By Michael Hurley, CBS Boston

BOSTON (CBS) — This offseason, seven of the NFL’s 32 teams — almost a quarter of the league — were in need of a new head coach. Thus far, five teams have filled the vacancy, and a sixth seems to be settling on a favorite.

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Yet among those five hires and the expected sixth, none of the new head coaches are Black. If that aspect were merely an odd coincidence, it likely wouldn’t stand out as a larger issue. However, the fact is that such a hiring cycle has become the norm, with less-experienced and less-qualified white coaches — Dan Campbell and Brandon Staley, for example — getting fast-tracked to head coaching jobs.

As such, the lack of diversity in such decisions is getting perhaps more attention than it has in recent years.

To be sure, diversity was not completely absent in some of the hires this offseason. New York Jets head coach Robert Saleh, who is of Lebanese descent, is the league’s first Muslim head coach. The Atlanta Falcons also hired Terry Fontenot and the Lions hired Brad Holmes as new GMs.

Last year’s hires were Matt Rhule, Kevin Stefanski, Mike McCarthy, Joe Judge and Ron Rivera, who is Latino. The year before, it was Kliff Kingsbury, Zac Taylor, Vic Fangio, Matt LaFleur, Bruce Arians, and Brian Flores, the lone Black hire. In 2018, it was Matt Nagy, Frank Reich, Jon Gruden and Mike Vrabel. Steve Wilks was hired by Arizona but was also fired after just one season. In 2017, Sean McDermott, Sean McVay and Kyle Shanahan were hired as head coaches.

As a result of the latest hiring round, executive director Rod Graves from the Fritz Pollard Alliance released a statement.

“As we celebrate the legacy of Martin Luther King Jr., Fritz Pollard Alliance recognizes that the struggle for equality is just as vigorous today as it was during the civil rights period,” Graves wrote. “People of color are still contending with issues of opportunity, unequal pay, and the presence of double standards in the workplace. Unfortunately, Black men and other men and women are too often challenged with these situations in the National Football League.”

The Fritz Pollard Alliance — named after the player and coach whom Bill Belichick honored during the 2020 season — has worked with the NFL executive office on matters of diversity throughout the league. Despite the good faith efforts, owners have continued to hire white coaches and executives in a league where people of color account for about 70 percent of the players.

“There are many outstanding Black men and other men and women of color in the NFL,” Graves wrote. “The pipeline is as strong as it has ever been. The issue is not in the sufficiency of numbers; the problem is in the limited number of leadership opportunities given. The disparity in opportunities is mind-boggling.”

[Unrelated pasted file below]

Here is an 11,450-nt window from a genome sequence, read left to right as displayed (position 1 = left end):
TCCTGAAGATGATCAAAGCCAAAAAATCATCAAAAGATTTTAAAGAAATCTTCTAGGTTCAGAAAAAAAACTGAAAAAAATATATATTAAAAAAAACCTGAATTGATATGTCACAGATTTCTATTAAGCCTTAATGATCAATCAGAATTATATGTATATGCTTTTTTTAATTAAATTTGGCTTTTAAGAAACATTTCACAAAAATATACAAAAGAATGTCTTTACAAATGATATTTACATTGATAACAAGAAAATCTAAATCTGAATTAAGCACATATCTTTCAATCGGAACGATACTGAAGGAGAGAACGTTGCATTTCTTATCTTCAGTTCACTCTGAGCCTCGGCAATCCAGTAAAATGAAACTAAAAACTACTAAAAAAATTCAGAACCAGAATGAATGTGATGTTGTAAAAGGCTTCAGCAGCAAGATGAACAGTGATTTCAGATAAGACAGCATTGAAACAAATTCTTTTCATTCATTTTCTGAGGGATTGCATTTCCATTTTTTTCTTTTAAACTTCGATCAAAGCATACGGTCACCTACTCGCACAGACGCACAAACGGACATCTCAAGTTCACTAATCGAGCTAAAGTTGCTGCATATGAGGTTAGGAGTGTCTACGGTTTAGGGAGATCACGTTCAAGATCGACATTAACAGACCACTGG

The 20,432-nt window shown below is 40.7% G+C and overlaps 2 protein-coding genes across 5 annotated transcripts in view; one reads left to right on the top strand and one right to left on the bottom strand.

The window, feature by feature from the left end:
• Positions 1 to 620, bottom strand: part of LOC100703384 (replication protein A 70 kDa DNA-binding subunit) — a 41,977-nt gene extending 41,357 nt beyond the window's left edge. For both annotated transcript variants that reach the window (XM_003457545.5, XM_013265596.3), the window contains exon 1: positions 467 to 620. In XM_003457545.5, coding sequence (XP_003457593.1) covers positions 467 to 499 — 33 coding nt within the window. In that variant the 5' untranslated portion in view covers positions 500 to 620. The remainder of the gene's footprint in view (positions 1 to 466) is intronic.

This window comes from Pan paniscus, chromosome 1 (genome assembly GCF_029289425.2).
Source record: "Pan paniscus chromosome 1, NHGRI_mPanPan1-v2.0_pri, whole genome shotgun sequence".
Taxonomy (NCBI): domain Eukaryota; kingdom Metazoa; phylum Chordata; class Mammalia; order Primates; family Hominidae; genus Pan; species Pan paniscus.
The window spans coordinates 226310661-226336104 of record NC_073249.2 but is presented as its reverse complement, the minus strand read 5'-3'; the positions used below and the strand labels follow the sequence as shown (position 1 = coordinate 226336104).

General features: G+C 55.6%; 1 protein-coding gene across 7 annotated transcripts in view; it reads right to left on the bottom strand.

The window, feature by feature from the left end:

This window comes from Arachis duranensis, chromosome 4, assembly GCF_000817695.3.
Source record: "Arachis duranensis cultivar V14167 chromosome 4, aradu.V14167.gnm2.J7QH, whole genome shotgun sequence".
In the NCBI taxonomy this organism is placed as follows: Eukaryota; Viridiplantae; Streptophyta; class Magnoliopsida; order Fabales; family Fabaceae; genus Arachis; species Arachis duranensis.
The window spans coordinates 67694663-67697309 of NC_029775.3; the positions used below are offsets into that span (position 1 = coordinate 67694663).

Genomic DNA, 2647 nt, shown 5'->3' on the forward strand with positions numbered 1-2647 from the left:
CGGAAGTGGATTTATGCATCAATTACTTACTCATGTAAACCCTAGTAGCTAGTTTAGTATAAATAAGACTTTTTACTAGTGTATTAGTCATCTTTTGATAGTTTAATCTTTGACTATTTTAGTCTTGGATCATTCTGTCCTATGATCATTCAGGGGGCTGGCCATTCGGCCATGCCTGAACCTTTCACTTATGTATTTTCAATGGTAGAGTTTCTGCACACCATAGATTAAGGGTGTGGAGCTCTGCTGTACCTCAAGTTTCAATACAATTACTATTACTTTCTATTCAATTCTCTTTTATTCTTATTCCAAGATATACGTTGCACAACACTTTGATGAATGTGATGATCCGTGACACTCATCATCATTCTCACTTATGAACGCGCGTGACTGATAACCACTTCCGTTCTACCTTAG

For this particular hiring cycle, Chiefs offensive coordinator Eric Bieniemy stands out as the most glaring omission from the hires thus far. In his three years as Kansas City’s OC, the Chiefs have led the league in yards twice, while ranking first, fifth and sixth in points scored and winning the Super Bowl a year ago.

ESPN’s Jason Reid wrote that Bieniemy’s lack of head coaching opportunities despite his success as an assistant is looking like a “cautionary tale.”

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“What’s most galling to Black coaches is the clear double standard present in the hiring process. While white assistants with little experience as coordinators or even position coaches are fast-tracked for the top-rung jobs, top-notch Black assistants often toil for years waiting for opportunities that never come, regardless of their role in contributing to an organization’s overall success,” Reid wrote for The Undefeated. “For Black assistants, the curious case of Kansas City Chiefs offensive coordinator Eric Bieniemy is just about becoming a cautionary tale.”

Reid noted that Bieniemy has been in charge of the NFL’s best offense for multiple years, and his accolades are undeniable. Meanwhile, Brandon Staley — who was hired by the Chargers over the weekend to replace the fired Anthony Lynn — had just one year of experience as a defensive coordinator, was coaching outside linebackers prior to that job, and was coaching the defense at John Carroll University and James Madison University prior to jumping to the NFL. Dan Campbell — who memorably served as interim coach of the Dolphins in 2015 — meanwhile is presumed to have gotten the Lions head coaching job despite never being a coordinator.

Bieniemy does have interviews scheduled with Houston and Philadelphia, but based on this tweet from the agency that represents him …

… it does not appear as though either team is intent on hiring him.

Outside of Bieniemy, Patriots inside linebackers coach Jerod Mayo was named as an interview candidate for the Eagles last week, and Buccaneers defensive coordinator/former Jets head coach Todd Bowles interviewed as well. Eagles assistant coach Duce Staley also interviewed for the job. Still, Patriots offensive coordinator Josh McDaniels — whose offense ranked 27th in the NFL last year — is seemingly considered to be the favorite.

In terms of representation and opportunity, the disparity is undeniable. It’s not necessarily a new issue, but it’s one the league has tried to address head-on. The results of that work are not yet showing.

There’s no clear, simple solution to the matter. A worthwhile change likely begins with more light shining on the problem, which in turn can lead to more people taking it seriously, which could then result in a change in the way that team owners have traditionally approached such hiring opportunities.

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For now, though, those involved directly with trying to improve the situation remain baffled and weary for efforts which have largely been proven to be Sisyphean.